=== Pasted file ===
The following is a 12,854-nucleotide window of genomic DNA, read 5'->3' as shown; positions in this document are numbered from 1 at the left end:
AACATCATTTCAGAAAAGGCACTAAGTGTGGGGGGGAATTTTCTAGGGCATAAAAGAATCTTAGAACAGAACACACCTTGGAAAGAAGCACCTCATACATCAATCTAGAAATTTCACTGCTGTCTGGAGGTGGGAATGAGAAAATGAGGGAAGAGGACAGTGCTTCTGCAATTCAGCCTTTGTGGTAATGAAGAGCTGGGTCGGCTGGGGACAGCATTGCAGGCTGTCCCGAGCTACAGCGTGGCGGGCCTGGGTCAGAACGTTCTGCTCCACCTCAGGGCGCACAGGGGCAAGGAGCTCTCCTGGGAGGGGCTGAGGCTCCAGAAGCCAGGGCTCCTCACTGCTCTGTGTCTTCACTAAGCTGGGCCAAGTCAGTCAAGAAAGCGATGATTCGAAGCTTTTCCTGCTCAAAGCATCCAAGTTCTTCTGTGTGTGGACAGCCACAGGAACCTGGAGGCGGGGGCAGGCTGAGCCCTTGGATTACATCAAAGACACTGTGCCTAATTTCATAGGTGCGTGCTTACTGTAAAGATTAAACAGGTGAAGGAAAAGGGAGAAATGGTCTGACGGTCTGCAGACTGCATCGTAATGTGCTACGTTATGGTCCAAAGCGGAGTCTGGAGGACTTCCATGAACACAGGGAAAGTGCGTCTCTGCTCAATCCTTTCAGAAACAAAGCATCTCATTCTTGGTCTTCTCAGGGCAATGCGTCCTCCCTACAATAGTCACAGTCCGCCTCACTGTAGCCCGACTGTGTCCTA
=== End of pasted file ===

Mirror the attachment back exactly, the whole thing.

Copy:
The following is a 12,854-nucleotide window of genomic DNA, read 5'->3' as shown; positions in this document are numbered from 1 at the left end:
AACATCATTTCAGAAAAGGCACTAAGTGTGGGGGGGAATTTTCTAGGGCATAAAAGAATCTTAGAACAGAACACACCTTGGAAAGAAGCACCTCATACATCAATCTAGAAATTTCACTGCTGTCTGGAGGTGGGAATGAGAAAATGAGGGAAGAGGACAGTGCTTCTGCAATTCAGCCTTTGTGGTAATGAAGAGCTGGGTCGGCTGGGGACAGCATTGCAGGCTGTCCCGAGCTACAGCGTGGCGGGCCTGGGTCAGAACGTTCTGCTCCACCTCAGGGCGCACAGGGGCAAGGAGCTCTCCTGGGAGGGGCTGAGGCTCCAGAAGCCAGGGCTCCTCACTGCTCTGTGTCTTCACTAAGCTGGGCCAAGTCAGTCAAGAAAGCGATGATTCGAAGCTTTTCCTGCTCAAAGCATCCAAGTTCTTCTGTGTGTGGACAGCCACAGGAACCTGGAGGCGGGGGCAGGCTGAGCCCTTGGATTACATCAAAGACACTGTGCCTAATTTCATAGGTGCGTGCTTACTGTAAAGATTAAACAGGTGAAGGAAAAGGGAGAAATGGTCTGACGGTCTGCAGACTGCATCGTAATGTGCTACGTTATGGTCCAAAGCGGAGTCTGGAGGACTTCCATGAACACAGGGAAAGTGCGTCTCTGCTCAATCCTTTCAGAAACAAAGCATCTCATTCTTGGTCTTCTCAGGGCAATGCGTCCTCCCTACAATAGTCACAGTCCGCCTCACTGTAGCCCGACTGTGTCCTA